Share

SELF DECAPITATION - Delaney Davidson (Voodoo Rhythm)
Who said the only good thing to come out of New Zealand was Steinlager? Not me. Speight's is OK, too. So there's the obligatory reference out of the way to Delaney Davidson being a globetrotting Kiwi. Cue a sweeping statement that he plays some of the weirdest music you'll hear. Now we're talking.

His sound wouldn't be so strange if you lived in an isolated mid-European mountain village, had Dr Frankenstein been your second cousin or you were into the undertaker hymns of the Dead Brothers, within whose ranks Davidson spent time. "Self Decapitation" is his first solo album in that's the truest sense of the word, with the principal member playing the one-man band role with cameos from occasional guests. It's an intriguing mix of funeral pyre cocktail music, a blend of horn-laden polka romps and jazz-inflected garage twang. And they're just the obvious genres.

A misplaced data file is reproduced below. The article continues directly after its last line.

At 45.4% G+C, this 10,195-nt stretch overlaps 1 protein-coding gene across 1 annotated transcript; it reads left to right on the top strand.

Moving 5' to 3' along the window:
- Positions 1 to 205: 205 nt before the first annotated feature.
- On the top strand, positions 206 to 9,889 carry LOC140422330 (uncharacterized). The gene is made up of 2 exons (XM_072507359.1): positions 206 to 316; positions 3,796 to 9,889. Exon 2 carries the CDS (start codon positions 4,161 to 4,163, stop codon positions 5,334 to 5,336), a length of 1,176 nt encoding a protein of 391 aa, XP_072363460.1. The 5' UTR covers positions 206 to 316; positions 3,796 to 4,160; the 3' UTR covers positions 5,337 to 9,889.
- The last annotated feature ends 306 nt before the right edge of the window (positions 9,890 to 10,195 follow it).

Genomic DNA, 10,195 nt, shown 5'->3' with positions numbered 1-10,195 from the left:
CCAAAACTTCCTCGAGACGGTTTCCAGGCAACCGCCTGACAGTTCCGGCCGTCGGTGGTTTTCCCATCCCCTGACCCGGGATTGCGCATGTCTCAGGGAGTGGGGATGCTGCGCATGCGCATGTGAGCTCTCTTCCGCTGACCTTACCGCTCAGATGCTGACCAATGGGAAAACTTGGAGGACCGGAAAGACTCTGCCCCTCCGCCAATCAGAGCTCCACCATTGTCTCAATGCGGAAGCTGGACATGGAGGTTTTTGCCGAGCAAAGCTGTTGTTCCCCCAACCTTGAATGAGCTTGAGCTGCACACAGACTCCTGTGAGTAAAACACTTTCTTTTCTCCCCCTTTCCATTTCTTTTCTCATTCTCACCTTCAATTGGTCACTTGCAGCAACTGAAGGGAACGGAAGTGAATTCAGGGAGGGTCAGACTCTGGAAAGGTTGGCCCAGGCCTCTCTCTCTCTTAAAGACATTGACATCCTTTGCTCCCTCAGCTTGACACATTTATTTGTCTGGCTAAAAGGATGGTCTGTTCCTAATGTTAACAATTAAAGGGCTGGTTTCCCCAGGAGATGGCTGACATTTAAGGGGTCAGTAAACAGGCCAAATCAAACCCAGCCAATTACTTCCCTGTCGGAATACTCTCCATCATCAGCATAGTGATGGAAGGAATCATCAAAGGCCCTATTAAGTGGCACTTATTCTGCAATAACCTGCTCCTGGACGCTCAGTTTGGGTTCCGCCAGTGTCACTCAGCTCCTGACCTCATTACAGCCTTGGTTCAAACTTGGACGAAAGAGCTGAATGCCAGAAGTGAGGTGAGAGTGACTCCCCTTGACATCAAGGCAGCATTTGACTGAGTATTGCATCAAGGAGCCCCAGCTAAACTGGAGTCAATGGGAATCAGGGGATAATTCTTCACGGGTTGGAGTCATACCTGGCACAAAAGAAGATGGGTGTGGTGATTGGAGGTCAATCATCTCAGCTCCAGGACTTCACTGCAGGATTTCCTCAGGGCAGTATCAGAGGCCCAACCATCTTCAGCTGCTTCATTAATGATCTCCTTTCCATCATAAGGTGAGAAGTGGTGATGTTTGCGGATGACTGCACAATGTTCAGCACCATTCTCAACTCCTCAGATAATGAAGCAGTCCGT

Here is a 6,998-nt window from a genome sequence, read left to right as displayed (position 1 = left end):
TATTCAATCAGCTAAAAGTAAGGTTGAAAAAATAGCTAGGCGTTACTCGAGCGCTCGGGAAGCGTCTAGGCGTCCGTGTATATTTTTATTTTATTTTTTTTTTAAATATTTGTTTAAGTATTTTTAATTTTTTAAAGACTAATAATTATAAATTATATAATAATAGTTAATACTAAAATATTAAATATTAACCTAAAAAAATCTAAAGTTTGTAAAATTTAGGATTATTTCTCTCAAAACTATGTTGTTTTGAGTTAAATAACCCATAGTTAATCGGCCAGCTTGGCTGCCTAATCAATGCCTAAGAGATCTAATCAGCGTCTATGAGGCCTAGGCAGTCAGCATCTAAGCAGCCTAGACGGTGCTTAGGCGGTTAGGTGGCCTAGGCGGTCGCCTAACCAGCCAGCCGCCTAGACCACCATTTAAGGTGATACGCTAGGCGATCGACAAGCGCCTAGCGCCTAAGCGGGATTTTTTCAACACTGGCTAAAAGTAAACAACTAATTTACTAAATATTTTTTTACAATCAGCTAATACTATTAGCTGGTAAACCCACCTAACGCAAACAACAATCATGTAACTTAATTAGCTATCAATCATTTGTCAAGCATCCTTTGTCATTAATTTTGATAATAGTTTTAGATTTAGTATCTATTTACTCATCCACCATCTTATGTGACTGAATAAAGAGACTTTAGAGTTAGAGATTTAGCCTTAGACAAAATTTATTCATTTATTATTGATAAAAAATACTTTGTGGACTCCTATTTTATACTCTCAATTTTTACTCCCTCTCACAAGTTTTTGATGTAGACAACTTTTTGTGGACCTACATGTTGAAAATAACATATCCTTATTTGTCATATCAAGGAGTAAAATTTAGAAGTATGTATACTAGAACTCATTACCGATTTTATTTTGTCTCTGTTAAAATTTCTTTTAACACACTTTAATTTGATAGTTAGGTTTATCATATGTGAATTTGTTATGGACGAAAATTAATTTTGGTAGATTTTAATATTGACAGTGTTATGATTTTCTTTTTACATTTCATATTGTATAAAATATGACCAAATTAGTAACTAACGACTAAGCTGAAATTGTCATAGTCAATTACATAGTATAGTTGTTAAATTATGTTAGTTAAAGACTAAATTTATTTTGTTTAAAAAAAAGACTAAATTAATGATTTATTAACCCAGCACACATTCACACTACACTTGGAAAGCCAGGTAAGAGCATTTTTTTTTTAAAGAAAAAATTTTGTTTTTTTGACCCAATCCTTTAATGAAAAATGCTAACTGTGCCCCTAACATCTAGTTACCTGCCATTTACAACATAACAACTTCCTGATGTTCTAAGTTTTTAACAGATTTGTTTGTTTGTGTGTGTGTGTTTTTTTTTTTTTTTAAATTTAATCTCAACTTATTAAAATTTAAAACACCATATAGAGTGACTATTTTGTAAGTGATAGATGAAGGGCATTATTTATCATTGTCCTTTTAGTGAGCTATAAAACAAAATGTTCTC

There's enough influences here to spin your head faster than Linda Blair in "The Exorcist". Crude and rude rocking' swing ("Dirty Dozen") mixes it with skiffle ("Lackie's Men") and lead-footed swamp blues (the hoary traditional "In The Pines") and it's all over the place in the strangely comforting way only an album on Voodoo Rhythm can. Label honcho Reverend Beat-Man took Delaney along on his last US tour. I'd guess that's one way of ensuring you don't get booked to play kids' theme parks.

"Little Heart" is by far the most conventional song, a quiet country-ish blues with ragged backing vocal and cello. Its pigeon pair is "Homeward Bound", another blues tune with a lilting, plodding feel courtesy of drummer Dan Electro of The Woggles.

Vaguely Central European allusions apart, "Self Decapitation" was recorded in Italy, Germany, New Zealand the the US of A so it's just as hard to pin it down to any one place as style. One to spin on a lazy Sunday morning. - The Barman

3/4

 

HOW DID WE DO?
ADD YOUR OWN COMMENT OR RATE THIS MUSIC

Country (flag):

:

 
 



BACK TO THE REVIEWS PAGE

BACK TO THE BAR